South African captain Faf du Plessis has raised the question on ICC’s demerit points system. After the second Test between the hosts South Africa and Australia, Kagiso Rabada was charged in level two with three demerit points.
During the first innings of the second Test, South African pacer Kagiso Rabada had a shoulder contact with Steven Smith after dismissing him for 25 runs. Another demerit point added on Rabada’s account in the second innings, after giving a bossy send-off to Australian opener David Warner.
As a result of these demerit points, Rabada has been suspended from the next two Test matches. It means that Rabada will miss the last two vital Tests of this ongoing Test series between South Africa and Australia.
Talking about Rabada’s recent demerit points, skipper Faf du Plessis showed his unhappiness with those decisions. He quoted, “I think we’re just going too far on the sensitive side because every incident on the cameras is: ‘Did you see that? Did you see that? Did you see that?’ It’s Test cricket. We as a team have got no issues with the way the Australian team play their brand of cricket. It’s good for the game of Test cricket.”
He further added, “People talk about where is the future of Test cricket. This, for me, is an important part of Test cricket – the battles that you face. That is KG [Rabada] running in for 15 overs trying to get someone out and eventually when he gets him out, he has to show that passion. Otherwise, you could just put a bowling machine and a robot to bat.”
The Test is running with several controversies from the first Test. In the first Test, we had observed Warner-de Kock off-field verbal fights along with the on-field warm sledging and Lyon’s unsportsmanship celebration after dismissing AB de Villiers.
Also read: Kagiso ‘Furious’ Rabada
Faf compared Rabada’s shoulder contact incident with David Warner’s off-field reaction moment with Quinton de Kock. While both Rabada and Warner were charged in level 2 with three demerit points, Faf believes that Warner’s one was more aggressive than Rabada’s one.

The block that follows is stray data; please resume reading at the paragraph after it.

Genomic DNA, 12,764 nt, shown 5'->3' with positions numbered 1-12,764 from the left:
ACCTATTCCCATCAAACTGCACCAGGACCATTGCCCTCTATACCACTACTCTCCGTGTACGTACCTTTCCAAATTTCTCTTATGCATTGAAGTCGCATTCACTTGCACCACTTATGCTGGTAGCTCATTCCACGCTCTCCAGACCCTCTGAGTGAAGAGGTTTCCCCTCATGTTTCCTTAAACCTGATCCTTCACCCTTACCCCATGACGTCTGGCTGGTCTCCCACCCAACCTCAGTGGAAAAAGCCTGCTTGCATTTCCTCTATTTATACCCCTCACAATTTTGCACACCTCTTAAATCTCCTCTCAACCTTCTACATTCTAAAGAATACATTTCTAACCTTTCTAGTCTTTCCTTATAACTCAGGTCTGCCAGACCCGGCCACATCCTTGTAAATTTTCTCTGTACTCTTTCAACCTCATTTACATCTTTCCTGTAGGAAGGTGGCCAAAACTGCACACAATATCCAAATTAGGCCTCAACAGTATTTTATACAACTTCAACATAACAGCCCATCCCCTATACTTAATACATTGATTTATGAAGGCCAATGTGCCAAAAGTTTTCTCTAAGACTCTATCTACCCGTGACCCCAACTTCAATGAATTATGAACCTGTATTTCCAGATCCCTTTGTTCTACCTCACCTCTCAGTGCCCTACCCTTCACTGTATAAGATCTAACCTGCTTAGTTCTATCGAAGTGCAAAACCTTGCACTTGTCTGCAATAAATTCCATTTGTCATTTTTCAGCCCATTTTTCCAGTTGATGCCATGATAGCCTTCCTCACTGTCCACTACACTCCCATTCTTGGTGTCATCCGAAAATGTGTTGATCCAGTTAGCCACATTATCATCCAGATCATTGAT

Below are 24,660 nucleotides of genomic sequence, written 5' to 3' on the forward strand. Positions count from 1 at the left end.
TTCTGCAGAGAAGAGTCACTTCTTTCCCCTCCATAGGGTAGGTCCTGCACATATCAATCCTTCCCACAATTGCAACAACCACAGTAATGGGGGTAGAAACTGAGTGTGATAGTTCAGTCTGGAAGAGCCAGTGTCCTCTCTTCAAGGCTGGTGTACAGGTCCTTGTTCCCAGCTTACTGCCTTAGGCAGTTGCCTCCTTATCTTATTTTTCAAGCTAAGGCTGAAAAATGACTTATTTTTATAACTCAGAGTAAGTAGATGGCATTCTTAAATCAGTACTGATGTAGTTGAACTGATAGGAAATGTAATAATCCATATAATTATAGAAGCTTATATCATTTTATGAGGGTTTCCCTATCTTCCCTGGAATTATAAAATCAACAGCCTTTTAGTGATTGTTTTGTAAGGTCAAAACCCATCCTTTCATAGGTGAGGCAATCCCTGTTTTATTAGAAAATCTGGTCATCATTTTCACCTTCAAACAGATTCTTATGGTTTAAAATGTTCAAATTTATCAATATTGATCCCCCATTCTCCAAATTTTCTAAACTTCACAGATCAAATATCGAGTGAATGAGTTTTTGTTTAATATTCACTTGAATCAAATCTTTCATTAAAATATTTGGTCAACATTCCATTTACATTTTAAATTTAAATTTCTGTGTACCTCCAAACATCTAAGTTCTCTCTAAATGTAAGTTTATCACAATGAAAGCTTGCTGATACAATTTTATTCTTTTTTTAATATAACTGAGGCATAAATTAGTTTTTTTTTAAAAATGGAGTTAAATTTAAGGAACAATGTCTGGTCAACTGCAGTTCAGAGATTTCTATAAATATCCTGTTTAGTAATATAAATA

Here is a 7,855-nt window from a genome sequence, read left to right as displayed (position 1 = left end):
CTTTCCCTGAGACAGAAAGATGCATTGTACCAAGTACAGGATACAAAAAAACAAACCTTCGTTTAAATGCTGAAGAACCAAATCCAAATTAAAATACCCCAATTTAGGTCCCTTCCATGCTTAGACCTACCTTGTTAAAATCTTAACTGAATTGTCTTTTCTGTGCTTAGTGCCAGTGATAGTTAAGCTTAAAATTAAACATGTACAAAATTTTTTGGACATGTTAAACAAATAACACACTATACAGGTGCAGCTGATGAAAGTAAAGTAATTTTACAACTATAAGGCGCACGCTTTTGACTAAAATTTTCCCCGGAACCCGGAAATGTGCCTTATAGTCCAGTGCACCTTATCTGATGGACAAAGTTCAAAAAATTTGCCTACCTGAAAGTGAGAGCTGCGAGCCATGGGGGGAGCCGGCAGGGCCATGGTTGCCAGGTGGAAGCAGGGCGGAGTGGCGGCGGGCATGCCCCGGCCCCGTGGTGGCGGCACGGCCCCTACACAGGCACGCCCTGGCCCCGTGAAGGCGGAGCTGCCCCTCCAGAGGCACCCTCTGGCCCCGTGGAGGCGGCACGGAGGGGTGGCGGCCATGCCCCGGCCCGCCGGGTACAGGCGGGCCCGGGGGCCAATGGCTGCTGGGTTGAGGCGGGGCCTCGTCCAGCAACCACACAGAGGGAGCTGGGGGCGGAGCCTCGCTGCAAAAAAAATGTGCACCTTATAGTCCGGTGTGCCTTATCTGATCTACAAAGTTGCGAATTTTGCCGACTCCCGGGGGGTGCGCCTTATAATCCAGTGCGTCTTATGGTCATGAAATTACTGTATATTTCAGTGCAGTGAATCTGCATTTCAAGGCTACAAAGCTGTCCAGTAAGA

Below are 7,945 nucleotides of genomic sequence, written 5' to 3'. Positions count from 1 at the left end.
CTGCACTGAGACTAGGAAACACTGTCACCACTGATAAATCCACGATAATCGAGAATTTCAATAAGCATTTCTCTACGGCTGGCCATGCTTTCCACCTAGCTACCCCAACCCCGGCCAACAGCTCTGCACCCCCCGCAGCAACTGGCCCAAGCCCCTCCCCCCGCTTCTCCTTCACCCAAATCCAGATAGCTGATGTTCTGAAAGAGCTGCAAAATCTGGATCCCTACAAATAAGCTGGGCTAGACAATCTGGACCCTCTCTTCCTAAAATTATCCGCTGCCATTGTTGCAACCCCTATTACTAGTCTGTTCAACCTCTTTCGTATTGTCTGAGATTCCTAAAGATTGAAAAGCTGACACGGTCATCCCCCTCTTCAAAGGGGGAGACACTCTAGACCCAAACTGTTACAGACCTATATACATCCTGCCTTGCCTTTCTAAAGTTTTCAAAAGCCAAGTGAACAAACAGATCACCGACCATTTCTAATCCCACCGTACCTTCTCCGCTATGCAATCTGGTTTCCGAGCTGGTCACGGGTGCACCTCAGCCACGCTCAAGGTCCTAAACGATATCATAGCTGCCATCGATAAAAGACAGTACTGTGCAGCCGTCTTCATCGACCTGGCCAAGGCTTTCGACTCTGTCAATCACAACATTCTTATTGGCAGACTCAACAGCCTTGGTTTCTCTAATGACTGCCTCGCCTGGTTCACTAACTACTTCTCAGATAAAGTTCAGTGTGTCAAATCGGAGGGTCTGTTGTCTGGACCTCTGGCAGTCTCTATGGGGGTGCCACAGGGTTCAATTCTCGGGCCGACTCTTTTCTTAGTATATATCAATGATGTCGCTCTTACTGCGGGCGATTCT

Faf commented, “The charge against KG is a level 2 with three demerit points, and the charge against Davey is a level two with three demerit points. For me, if you look at those incidents, one is brushing off the shirt, the other is a lot more aggressive. My question was: why are both these incidents labeled the same? For me, they are not. The contact (between Rabada and Smith) was very minimal, it was a shirt flick of two players and you would get one or two demerit points as a slap on the wrist because it wasn’t full body contact. But that’s where I’m sitting as a player, not as an official.”
Faf further added, “For me, it’s just about looking at the context of the series, and it’s crucial that you have the best players playing. For us, it’s about proving that what KG did… they call it body contact, we would say it is a shirt being brushed or it was not deliberate. As the match referee mentioned, there are bigger things at play here, that’s why he didn’t ban Davey Warner and make it a level threeoffensee because it’s a series between two big teams. I just asked the same question.”
Faf was also asked about challenging that decision which he replied, “Our strike rate is 0% at the moment with trying to challenge these cases. It will probably stay at 0% (after the Rabada case). I don’t think there is a big turnover when it comes to (challenging) these things.”